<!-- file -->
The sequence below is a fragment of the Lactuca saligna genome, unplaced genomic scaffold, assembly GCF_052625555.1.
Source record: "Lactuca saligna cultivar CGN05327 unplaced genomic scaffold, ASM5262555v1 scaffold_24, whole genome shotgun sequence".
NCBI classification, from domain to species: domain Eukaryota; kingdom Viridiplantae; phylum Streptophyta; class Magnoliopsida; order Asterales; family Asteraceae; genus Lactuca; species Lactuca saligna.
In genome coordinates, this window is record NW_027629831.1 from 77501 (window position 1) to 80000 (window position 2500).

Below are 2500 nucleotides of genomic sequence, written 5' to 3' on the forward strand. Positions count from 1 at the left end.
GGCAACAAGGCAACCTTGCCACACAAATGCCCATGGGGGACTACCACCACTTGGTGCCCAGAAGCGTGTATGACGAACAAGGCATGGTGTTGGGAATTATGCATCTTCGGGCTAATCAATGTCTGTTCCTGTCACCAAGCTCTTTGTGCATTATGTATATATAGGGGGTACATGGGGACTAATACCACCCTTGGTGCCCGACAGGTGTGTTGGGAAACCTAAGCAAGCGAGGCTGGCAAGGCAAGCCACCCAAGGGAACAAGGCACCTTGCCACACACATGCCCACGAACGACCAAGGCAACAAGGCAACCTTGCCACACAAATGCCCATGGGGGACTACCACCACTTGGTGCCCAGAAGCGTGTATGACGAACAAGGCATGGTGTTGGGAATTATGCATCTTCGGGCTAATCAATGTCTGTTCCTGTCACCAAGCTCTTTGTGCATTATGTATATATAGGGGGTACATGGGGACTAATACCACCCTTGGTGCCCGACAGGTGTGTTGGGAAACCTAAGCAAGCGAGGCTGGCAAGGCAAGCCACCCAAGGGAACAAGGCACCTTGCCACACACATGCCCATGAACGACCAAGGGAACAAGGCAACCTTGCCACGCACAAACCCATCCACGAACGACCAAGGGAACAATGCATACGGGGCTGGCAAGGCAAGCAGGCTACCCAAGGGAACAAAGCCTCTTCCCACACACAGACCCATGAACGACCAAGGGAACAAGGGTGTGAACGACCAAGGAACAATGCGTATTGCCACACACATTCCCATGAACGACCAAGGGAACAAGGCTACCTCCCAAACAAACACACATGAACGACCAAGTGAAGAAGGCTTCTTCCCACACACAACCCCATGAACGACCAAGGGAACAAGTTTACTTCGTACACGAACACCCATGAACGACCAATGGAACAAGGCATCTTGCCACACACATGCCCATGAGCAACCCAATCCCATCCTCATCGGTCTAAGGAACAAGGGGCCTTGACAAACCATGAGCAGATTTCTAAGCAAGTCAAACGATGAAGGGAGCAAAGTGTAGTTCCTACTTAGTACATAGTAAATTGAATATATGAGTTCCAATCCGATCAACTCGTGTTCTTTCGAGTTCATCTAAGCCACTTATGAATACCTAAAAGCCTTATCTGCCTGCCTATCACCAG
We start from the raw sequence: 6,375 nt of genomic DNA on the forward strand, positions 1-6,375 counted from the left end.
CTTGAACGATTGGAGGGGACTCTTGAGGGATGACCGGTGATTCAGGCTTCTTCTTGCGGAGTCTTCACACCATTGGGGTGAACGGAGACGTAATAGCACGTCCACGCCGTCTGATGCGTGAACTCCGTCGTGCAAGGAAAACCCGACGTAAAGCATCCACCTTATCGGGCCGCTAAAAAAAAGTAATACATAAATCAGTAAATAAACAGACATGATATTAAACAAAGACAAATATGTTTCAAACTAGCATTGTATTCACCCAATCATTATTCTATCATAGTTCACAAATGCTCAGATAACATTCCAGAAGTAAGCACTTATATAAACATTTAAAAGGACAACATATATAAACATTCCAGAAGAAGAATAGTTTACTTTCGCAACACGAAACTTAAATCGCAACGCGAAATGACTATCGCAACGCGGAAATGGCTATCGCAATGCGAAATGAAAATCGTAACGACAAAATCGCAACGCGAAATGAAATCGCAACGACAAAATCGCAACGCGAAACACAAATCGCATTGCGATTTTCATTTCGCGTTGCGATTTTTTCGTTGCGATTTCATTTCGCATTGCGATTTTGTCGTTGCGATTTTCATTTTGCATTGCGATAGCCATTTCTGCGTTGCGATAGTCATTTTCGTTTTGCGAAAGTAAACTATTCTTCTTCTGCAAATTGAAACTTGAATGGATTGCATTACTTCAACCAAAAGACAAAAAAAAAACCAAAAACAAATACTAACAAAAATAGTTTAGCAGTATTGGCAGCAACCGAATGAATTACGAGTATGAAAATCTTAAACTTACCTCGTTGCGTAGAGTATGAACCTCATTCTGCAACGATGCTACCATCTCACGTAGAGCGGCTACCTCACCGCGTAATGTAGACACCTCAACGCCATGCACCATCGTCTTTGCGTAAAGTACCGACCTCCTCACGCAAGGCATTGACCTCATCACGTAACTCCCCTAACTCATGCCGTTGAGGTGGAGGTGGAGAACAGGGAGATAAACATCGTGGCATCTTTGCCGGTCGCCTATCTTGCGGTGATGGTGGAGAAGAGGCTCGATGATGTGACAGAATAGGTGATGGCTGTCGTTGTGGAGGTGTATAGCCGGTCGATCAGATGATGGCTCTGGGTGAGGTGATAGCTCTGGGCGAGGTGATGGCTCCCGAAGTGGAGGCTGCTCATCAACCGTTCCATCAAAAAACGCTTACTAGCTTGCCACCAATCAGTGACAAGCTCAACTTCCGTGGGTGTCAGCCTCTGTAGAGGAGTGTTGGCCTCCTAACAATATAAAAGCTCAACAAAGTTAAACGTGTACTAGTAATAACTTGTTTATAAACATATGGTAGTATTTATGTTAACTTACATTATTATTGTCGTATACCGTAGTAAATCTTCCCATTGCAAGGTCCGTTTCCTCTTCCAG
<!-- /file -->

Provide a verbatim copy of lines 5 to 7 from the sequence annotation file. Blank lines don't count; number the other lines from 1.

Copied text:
Below are 2500 nucleotides of genomic sequence, written 5' to 3' on the forward strand. Positions count from 1 at the left end.
GGCAACAAGGCAACCTTGCCACACAAATGCCCATGGGGGACTACCACCACTTGGTGCCCAGAAGCGTGTATGACGAACAAGGCATGGTGTTGGGAATTATGCATCTTCGGGCTAATCAATGTCTGTTCCTGTCACCAAGCTCTTTGTGCATTATGTATATATAGGGGGTACATGGGGACTAATACCACCCTTGGTGCCCGACAGGTGTGTTGGGAAACCTAAGCAAGCGAGGCTGGCAAGGCAAGCCACCCAAGGGAACAAGGCACCTTGCCACACACATGCCCACGAACGACCAAGGCAACAAGGCAACCTTGCCACACAAATGCCCATGGGGGACTACCACCACTTGGTGCCCAGAAGCGTGTATGACGAACAAGGCATGGTGTTGGGAATTATGCATCTTCGGGCTAATCAATGTCTGTTCCTGTCACCAAGCTCTTTGTGCATTATGTATATATAGGGGGTACATGGGGACTAATACCACCCTTGGTGCCCGACAGGTGTGTTGGGAAACCTAAGCAAGCGAGGCTGGCAAGGCAAGCCACCCAAGGGAACAAGGCACCTTGCCACACACATGCCCATGAACGACCAAGGGAACAAGGCAACCTTGCCACGCACAAACCCATCCACGAACGACCAAGGGAACAATGCATACGGGGCTGGCAAGGCAAGCAGGCTACCCAAGGGAACAAAGCCTCTTCCCACACACAGACCCATGAACGACCAAGGGAACAAGGGTGTGAACGACCAAGGAACAATGCGTATTGCCACACACATTCCCATGAACGACCAAGGGAACAAGGCTACCTCCCAAACAAACACACATGAACGACCAAGTGAAGAAGGCTTCTTCCCACACACAACCCCATGAACGACCAAGGGAACAAGTTTACTTCGTACACGAACACCCATGAACGACCAATGGAACAAGGCATCTTGCCACACACATGCCCATGAGCAACCCAATCCCATCCTCATCGGTCTAAGGAACAAGGGGCCTTGACAAACCATGAGCAGATTTCTAAGCAAGTCAAACGATGAAGGGAGCAAAGTGTAGTTCCTACTTAGTACATAGTAAATTGAATATATGAGTTCCAATCCGATCAACTCGTGTTCTTTCGAGTTCATCTAAGCCACTTATGAATACCTAAAAGCCTTATCTGCCTGCCTATCACCAG
We start from the raw sequence: 6,375 nt of genomic DNA on the forward strand, positions 1-6,375 counted from the left end.